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LINGUIST List 21.838

Thu Feb 18 2010

Diss: Psycholing: Morsi: 'Specific Language Impairment in Egyptian...'

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        1.    Ranya Morsi, Specific Language Impairment in Egyptian Arabic: A preliminary investigation

Message 1: Specific Language Impairment in Egyptian Arabic: A preliminary investigation
Date: 16-Feb-2010
From: Ranya Morsi <ranyaamorsiyahoo.com>
Subject: Specific Language Impairment in Egyptian Arabic: A preliminary investigation
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Institution: Reading University
Program: Linguistics
Dissertation Status: Completed
Degree Date: 2010

Author: Ranya Ahmad AbdElAziz Morsi

Dissertation Title: Specific Language Impairment in Egyptian Arabic: A preliminary investigation

Linguistic Field(s): Psycholinguistics

Subject Language(s): Arabic, Egyptian Spoken (arz)

Dissertation Director:
Vesna Stojanovik
Theodore Marinis
Susan Edwards

Dissertation Abstract:

This study investigated tense, subject-verb agreement, noun-adjective
agreement, sentence repetition and digit recall in Egyptian Arabic-speaking
children with SLI (EASLI children). The results revealed that the present
verb and sentence repetition were the areas of most difficulty for EASLI
children. The results also showed that a default type error (imperative or
imperative-like error) which substituted the present verb was the
predominant error type. Such errors were considered 'tenseless' as
imperatives are considered 'tenseless' within the perspective of Zanuttini
(1997), which was adopted in this study. The percentages of errors of verb
production showed that in general, for the present verb, tense was
impaired, but agreement was not greatly affected, while for the past verb,
neither tense nor agreement was greatly affected.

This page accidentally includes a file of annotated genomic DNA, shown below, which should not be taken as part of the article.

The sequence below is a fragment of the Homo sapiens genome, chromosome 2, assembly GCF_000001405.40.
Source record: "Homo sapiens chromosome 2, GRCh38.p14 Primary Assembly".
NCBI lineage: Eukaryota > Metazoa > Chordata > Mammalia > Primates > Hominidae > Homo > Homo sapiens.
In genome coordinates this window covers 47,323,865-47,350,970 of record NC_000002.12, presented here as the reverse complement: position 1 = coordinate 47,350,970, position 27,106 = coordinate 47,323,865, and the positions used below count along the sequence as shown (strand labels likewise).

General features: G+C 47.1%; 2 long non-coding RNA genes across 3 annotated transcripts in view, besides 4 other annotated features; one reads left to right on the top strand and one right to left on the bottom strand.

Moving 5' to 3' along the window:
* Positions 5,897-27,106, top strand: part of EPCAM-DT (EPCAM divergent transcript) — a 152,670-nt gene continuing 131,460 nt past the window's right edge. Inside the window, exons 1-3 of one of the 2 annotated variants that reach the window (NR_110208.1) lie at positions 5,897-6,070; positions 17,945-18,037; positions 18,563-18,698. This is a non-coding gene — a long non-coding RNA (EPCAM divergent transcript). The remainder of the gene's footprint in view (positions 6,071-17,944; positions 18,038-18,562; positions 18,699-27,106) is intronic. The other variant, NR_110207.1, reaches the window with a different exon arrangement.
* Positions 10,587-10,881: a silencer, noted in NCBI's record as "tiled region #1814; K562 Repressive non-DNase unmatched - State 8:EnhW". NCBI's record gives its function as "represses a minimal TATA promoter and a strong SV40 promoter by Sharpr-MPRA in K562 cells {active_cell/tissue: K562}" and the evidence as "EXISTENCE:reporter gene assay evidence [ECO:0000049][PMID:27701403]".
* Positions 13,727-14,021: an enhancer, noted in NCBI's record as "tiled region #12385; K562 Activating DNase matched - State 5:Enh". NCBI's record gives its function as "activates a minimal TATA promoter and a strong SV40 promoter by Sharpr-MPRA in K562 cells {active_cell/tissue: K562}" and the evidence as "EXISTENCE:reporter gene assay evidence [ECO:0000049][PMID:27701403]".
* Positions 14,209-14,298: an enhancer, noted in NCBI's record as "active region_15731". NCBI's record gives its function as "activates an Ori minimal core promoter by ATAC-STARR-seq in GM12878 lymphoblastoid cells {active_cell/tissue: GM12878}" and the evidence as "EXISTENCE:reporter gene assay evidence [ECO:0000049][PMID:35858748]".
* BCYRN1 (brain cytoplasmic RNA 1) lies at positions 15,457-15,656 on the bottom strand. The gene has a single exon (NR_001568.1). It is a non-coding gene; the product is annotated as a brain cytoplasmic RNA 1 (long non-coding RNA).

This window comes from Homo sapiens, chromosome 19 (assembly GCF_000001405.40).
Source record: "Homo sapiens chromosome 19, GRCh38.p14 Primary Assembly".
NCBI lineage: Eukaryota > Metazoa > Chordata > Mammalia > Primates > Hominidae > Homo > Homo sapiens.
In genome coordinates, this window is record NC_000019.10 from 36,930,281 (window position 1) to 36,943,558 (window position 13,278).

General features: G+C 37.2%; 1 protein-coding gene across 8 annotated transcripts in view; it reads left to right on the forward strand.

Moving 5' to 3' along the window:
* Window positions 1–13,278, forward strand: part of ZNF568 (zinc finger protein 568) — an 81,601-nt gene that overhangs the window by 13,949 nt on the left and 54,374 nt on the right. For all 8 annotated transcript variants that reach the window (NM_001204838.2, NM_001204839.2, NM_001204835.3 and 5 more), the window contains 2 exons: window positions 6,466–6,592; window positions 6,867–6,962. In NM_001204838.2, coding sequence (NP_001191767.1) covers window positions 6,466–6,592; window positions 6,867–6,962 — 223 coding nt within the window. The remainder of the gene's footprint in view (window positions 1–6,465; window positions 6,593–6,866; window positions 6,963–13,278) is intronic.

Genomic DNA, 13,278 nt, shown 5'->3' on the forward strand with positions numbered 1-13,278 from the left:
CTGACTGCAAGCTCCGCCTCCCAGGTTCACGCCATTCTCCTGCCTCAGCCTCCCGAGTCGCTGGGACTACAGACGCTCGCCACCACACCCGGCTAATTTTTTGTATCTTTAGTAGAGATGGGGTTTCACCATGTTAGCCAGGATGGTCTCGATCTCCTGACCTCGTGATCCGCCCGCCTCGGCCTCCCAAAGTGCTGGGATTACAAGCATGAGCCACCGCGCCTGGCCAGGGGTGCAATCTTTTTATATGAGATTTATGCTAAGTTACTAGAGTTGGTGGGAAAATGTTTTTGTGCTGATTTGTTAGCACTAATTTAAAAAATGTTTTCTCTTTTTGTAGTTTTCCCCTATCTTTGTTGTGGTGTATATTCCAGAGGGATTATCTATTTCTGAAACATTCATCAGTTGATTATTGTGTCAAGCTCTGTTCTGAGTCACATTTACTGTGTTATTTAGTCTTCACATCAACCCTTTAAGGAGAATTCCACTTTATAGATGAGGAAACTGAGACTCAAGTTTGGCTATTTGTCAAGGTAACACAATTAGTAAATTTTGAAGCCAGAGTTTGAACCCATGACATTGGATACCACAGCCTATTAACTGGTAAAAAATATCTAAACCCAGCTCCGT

Two linguistic accounts were investigated in light of the interpretation of
the results in this study in this study. These linguistic accounts were the
Extended Optional Default/Extended Unique Checking Constraint (EOD/EUCC)
account (2003) and the Grammatical Agreement Deficit (GAD) account (1989,
1997). A closer look at the EOD/EUCC account indicated that it might be
correct in its prediction that children with SLI in null subject languages
will not pass through EOD stage, but it does not provide an answer for the
difficulties with the present verb that EASLI children had. Also, the
predictions of both versions of the GAD account did not prove to be correct
as tense was more affected than agreement.

Also, one processing account was investigated in this study. This was the
Morphological Richness (MR) account (1998). Such an account was more likely
to provide an interpretation for EASLI children's difficulties with the
present verb as a result of a general processing limitation that approached
or surpassed the capacity required for learning the complex agreement
inflections of the present verb unlike the past verb and noun-adjective
agreement which have less complex agreement inflections. Thus, the MR
account provided some interpretation for the asymmetry between the present
and past verbs in EASLI children, i.e., the present verb being highly
impaired unlike the past verb. Also, it provided some explanation for the
imperative (or imperative-like form) being the prominent form of
substitution for the present verb as a result of neutralizing such
agreement inflections. Further research is required before reaching any
conclusive results.

The results of this study and the other two studies on Arabic-speaking
children with SLI were inconsistent in whether tense or agreement or both
were affected. This might be attributed to the small number of participants
and methodological differences.

This study provided 'potential' clinical markers (the present verb and
sentence repetition) for EASLI children at age 5;0 and above. Finally, this
study contributed to the field of language acquisition of EA by providing
some developmental data on EATD children from the age of 3;0 to 6;0 and
from the age of 7;0 to 8;0.

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